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This article was originally published in The Tan Sheet

Executive Summary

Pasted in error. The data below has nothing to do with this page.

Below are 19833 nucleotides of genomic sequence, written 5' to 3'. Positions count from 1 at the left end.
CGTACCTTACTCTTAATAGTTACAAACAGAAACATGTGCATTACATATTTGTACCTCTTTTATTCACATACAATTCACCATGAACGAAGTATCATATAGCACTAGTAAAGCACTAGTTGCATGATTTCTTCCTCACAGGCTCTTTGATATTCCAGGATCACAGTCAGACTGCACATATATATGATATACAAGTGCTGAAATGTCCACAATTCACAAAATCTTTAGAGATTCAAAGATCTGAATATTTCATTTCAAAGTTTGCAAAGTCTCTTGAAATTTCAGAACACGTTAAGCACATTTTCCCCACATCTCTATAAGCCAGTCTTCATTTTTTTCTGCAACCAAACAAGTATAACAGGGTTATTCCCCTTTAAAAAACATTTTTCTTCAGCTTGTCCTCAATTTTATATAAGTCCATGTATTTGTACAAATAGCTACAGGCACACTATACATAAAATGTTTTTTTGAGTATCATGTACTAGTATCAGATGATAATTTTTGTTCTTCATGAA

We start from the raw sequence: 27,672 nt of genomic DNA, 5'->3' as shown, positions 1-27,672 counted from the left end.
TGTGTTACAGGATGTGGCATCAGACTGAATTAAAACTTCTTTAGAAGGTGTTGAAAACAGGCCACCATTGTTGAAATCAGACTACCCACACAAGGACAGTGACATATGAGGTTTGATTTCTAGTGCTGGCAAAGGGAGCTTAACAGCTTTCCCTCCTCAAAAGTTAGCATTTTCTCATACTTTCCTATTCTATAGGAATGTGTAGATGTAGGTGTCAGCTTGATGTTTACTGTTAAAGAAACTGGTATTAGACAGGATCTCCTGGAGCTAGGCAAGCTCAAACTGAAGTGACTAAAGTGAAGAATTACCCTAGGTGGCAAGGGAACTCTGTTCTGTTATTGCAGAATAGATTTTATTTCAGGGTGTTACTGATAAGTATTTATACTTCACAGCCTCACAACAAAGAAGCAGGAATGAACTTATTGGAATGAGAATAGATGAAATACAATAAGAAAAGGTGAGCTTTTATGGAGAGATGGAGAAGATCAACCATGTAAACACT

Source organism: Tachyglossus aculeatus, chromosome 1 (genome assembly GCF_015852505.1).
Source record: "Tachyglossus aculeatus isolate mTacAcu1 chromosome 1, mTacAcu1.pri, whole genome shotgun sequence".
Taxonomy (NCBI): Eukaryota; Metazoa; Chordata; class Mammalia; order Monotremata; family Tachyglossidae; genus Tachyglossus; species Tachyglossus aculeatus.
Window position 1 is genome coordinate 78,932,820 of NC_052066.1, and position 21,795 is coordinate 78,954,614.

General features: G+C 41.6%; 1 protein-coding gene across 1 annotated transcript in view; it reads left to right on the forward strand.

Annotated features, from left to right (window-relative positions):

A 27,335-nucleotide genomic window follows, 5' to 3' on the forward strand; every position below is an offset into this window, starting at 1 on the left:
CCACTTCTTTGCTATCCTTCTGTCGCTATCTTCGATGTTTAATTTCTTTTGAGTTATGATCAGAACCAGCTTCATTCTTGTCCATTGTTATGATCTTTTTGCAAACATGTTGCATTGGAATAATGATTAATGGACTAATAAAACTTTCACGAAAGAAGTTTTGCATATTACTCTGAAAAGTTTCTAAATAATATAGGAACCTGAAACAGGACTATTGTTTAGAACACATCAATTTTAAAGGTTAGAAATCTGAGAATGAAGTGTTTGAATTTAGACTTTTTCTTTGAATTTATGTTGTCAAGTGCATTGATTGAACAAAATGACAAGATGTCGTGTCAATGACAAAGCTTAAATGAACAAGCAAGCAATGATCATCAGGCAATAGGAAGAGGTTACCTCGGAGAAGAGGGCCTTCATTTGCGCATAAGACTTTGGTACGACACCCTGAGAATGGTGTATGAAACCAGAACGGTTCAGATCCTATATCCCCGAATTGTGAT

MASS MERCHANDISERS' CHANGING FOCUS ON STORE RENOVATION RATHER THAN EXPANSION "is probably more important than any single development in retail," Ike Lagnado, a principal of New York-based consulting firm Tactical Retail Solutions, suggested at a May 25 session of the H&BA '93 Global Expo in New York City. During a session entitled "The Shifting Focus of Retailing," Lagnado observed that "we see capital allocations going two-to-one in favor of renovation as opposed to new store construction." Calling store renovation a "blueprint for success," Kmart buyer Dan Lafferty said that the mass merchandiser has invested $ 3 bil. "to update, expand and modernize every one of our 2,400 Kmart stores in the U.S. and Canada." Over half of Kmart stores in the U.S. have already been renovated, Lafferty noted. In addition to advocating store renovation, Lafferty used "Kmart as an example to demonstrate the changes which we believe retailers must make to ensure long-term competitive success." For example, Lafferty said that Kmart has "invested in the latest technologies and we're applying them to all aspects of our business." Kmart's distribution system, Lafferty maintained, is the "most integrated and highly sophisticated information distribution center system of any retail organization in the world." The system enables "daily delivery from our distribution centers with a 48-hour turnaround time, and in some stores, [a] 24-hour" turnaround. Lafferty noted that "customer demand" inspired the system, which allows "any item of merchandise [to be] ordered at store level at any time of the day or night on any day of the week." Another goal for retailers based on the Kmart strategy should be the creation of "stronger partnerships with our three major constituents -- our customers, our suppliers and the communities in which we serve," Lafferty said. Lafferty explained that Kmart's approach to retailing is necessary for three reasons: (1) competition will "become increasingly fierce with fewer but better well-financed competitors"; (2) consumers are "time-pressured and financially squeezed" and consequently they will "want . . . high quality goods and services" but will "have less money with which to purchase those goods"; and (3) "demographics and [the] economy" will "make consumers more home-centered, more family-oriented and less tolerant of shoddy products, sloppy service and boring stores."

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